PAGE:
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(EDITORIAL from Korea Times on March 19)

All News 07:02 March 19, 2020

Foreign exchange volatility
Korea needs currency swap deal with U.S., Japan

Keeping the foreign exchange market stable is crucial in weathering potential financial and economic woes. This is all the more important now because the coronavirus-triggered health crisis is wreaking havoc on the global economy. That's why South Korea, an export-oriented economy vulnerable to external shocks, should make concerted efforts to ensure stability in the currency market.

The won-dollar exchange rate has become extremely volatile amid global stock market crashes and tumbling crude oil prices. The local currency plunged to a 10-year low of 1,245.7 won against the U.S. dollar Wednesday. It lost 52.7 won, or 4.4 percent, against the greenback over five trading days from March 12.

The Korean currency faces mounting uncertainties following a stunning U.S. interest rate cut and other market stabilization and economic stimulus measures. Concerns are growing that if foreign investors continue their selling spree on the Seoul stock exchange, the won could come under greater downward pressure. Foreigners posted a net selling of 8 trillion won (US$7.1 billion) worth of Korean shares over the past 10 days.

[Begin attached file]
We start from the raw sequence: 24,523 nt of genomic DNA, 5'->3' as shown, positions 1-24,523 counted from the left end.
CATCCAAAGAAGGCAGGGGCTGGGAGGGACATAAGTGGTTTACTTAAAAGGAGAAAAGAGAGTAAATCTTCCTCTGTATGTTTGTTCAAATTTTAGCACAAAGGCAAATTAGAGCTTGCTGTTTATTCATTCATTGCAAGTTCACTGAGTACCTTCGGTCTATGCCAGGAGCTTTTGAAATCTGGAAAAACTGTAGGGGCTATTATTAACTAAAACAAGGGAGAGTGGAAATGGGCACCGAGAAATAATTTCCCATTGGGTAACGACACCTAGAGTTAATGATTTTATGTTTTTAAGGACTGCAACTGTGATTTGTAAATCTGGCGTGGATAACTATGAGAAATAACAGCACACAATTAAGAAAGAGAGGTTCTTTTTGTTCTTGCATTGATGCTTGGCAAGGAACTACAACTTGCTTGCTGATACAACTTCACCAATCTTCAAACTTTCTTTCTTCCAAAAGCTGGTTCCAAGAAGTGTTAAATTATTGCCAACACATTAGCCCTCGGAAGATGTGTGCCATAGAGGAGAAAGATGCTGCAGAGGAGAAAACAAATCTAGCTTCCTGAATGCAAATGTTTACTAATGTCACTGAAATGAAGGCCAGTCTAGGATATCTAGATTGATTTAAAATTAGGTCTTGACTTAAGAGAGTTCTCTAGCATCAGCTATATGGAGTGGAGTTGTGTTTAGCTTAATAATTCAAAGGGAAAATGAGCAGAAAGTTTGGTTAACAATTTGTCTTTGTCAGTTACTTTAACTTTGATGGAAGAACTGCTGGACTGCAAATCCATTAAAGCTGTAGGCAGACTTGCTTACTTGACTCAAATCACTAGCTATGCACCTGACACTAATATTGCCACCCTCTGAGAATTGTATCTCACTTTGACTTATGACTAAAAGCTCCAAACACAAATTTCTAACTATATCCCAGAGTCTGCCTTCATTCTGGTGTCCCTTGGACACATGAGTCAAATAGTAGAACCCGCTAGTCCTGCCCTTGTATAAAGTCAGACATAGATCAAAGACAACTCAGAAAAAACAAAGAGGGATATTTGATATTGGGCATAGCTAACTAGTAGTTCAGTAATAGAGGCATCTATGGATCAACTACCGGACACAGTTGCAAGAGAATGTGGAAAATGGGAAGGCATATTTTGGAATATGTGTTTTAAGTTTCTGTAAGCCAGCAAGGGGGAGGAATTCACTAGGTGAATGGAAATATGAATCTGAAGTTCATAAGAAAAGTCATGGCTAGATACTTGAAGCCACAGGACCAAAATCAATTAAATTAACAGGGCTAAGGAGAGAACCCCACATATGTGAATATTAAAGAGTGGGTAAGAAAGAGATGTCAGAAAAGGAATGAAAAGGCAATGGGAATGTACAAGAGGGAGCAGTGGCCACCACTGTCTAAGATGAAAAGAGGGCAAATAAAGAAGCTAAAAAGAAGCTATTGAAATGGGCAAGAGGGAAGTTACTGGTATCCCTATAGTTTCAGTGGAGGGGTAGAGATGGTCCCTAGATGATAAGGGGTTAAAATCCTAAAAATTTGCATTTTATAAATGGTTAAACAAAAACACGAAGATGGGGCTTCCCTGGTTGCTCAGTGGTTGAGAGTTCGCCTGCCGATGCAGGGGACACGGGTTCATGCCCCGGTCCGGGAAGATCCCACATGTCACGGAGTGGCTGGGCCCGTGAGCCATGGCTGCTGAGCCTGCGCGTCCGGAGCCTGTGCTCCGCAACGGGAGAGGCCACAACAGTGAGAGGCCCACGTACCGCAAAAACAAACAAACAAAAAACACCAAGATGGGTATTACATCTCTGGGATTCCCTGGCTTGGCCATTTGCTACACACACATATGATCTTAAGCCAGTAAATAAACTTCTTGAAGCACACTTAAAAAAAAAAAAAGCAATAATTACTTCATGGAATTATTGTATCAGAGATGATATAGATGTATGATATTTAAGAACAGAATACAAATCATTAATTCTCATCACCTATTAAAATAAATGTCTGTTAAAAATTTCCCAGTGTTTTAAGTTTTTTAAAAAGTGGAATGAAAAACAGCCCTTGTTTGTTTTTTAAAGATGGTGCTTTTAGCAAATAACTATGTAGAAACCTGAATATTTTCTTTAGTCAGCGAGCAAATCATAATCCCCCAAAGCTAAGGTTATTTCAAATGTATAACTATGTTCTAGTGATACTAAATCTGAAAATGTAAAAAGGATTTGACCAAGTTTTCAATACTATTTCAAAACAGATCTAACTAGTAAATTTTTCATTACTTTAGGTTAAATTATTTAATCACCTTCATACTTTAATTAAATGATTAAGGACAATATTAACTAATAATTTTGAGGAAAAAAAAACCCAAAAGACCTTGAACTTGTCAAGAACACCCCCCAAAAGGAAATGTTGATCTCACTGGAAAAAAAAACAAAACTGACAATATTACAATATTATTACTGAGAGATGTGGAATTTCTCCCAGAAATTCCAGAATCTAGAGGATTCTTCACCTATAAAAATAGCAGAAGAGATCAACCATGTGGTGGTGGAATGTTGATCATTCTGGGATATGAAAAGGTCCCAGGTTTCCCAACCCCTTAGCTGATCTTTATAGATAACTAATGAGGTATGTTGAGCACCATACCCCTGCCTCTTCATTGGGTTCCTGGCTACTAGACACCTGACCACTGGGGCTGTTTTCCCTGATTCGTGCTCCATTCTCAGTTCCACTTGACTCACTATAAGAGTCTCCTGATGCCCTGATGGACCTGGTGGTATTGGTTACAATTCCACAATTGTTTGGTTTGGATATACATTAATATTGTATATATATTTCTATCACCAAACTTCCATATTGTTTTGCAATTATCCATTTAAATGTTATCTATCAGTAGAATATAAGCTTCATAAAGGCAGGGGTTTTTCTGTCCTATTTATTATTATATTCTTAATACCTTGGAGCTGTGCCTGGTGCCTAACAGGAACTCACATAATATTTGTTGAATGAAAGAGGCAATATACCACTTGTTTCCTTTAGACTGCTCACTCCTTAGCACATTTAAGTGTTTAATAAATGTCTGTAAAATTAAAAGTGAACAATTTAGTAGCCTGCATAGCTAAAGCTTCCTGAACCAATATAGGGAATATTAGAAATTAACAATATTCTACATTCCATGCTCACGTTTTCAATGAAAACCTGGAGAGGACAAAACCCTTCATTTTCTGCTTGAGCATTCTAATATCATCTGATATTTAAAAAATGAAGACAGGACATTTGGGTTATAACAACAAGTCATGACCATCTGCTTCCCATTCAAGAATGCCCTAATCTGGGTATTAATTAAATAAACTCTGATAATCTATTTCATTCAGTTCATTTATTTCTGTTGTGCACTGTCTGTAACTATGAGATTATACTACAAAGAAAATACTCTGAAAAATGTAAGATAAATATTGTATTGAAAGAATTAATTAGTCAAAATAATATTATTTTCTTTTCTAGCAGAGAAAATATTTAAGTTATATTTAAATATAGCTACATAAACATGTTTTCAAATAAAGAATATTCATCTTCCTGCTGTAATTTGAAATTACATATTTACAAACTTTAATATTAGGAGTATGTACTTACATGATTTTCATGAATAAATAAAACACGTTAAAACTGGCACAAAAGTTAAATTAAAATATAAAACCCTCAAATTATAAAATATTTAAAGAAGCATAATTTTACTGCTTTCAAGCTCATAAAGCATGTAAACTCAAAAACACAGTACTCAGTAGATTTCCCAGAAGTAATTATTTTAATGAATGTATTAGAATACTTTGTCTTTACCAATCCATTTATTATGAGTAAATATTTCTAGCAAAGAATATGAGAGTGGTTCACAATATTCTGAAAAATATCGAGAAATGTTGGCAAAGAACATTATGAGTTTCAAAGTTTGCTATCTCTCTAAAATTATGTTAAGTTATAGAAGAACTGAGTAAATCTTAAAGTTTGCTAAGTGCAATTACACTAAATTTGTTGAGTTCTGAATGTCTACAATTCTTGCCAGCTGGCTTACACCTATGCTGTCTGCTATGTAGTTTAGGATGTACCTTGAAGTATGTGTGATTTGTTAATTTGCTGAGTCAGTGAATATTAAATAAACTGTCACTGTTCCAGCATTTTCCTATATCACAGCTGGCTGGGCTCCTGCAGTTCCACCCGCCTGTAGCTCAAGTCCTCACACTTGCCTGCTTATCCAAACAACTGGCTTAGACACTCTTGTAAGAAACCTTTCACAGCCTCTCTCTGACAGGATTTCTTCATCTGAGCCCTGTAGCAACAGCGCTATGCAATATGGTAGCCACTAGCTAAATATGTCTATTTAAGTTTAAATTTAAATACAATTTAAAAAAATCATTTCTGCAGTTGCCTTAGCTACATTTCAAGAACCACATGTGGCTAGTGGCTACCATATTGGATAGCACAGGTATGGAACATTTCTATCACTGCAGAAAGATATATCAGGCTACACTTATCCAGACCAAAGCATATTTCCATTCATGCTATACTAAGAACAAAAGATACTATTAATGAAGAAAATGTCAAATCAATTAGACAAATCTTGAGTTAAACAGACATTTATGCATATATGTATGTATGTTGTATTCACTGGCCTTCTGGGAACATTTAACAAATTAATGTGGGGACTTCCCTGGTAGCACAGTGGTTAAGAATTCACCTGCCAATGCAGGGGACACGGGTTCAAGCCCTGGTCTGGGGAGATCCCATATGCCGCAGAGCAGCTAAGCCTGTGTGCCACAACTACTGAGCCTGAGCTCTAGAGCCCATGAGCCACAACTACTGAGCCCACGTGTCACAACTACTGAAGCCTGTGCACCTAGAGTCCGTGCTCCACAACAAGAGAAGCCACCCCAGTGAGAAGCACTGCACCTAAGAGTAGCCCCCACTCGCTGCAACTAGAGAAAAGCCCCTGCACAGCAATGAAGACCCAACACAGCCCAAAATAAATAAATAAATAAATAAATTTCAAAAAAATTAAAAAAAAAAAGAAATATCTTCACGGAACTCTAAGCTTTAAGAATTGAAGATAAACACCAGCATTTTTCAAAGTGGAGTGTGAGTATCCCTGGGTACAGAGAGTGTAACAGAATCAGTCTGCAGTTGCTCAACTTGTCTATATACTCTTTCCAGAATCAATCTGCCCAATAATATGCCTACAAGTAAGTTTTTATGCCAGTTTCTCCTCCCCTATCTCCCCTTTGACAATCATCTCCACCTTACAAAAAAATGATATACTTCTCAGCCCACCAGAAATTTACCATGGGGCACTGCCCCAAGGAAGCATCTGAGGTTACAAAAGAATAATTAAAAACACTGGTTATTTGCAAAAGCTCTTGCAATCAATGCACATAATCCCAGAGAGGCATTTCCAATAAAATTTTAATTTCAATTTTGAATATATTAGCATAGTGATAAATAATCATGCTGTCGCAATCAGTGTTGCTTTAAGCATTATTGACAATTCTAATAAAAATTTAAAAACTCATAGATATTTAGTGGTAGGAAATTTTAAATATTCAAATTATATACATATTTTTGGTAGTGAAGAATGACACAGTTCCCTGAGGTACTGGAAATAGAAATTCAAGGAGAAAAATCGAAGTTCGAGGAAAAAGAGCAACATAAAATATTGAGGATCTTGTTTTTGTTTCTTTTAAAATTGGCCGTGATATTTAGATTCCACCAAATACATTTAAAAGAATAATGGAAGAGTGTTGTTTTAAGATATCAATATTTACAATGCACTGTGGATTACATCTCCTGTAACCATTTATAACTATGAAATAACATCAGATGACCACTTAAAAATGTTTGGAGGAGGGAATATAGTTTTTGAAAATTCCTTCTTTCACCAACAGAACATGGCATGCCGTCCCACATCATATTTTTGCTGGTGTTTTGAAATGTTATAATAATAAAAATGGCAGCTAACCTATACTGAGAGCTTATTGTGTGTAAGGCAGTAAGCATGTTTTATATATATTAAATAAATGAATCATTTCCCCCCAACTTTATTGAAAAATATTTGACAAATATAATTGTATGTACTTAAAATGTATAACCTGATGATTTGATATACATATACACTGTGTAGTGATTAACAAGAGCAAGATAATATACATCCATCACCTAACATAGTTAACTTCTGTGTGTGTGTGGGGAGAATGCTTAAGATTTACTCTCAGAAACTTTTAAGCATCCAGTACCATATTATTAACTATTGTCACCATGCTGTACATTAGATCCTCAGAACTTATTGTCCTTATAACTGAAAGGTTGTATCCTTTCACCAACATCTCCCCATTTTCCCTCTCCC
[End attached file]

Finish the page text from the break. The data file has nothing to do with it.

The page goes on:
Another negative factor is the continuing decline in exports, the country's main engine for economic growth. Overseas shipments are expected to suffer a far stiffer fall due to the disruption of global supply chains amid the rapid spread of the coronavirus. A predicted sharp drop in China's industrial production and economic growth will deal a further blow to the Korean economy, which was already in the doldrums well before the coronavirus outbreak that originated in China last December.

Against this backdrop, the country's current account surplus shrank sharply by 70 percent to US$1 billion in January from a year earlier. Making matters more complicated, falling corporate profitability may lead to lower credit ratings for domestic businesses and banks. This could also make it difficult for companies and financial institutions to borrow money and raise capital overseas, possibly causing a shortage of the dollar and other reserve currencies.

Worse, Korea may witness a massive outflow of capital as seen in the 1997-98 Asian financial turmoil and the 2008 global financial crisis. No one knows what will happen if the coronavirus crisis turns into an unprecedented global financial and economic crisis.

The Ministry of Economy and Finance has decided to raise the cap on banks' currency forward positions to supply more dollars to the Seoul currency market starting Thursday. But it is doubtful if the measure will help stabilize the market.

Now, the Moon Jae-in administration should pull out all the stops to work out contingency plans to better cope with any unpredictable consequences. It needs to replenish the country's foreign reserves that stand at $401.8 billion. It also needs to strike a currency swap deal with the U.S., Japan and other countries as a safeguard against potential foreign currency shortages.

Of course, it is most imperative to concentrate on containing the spread of the epidemic. Yet it is also equally important to map out more drastic fiscal and monetary measures to overcome deepening economic difficulties and ensure financial stability.

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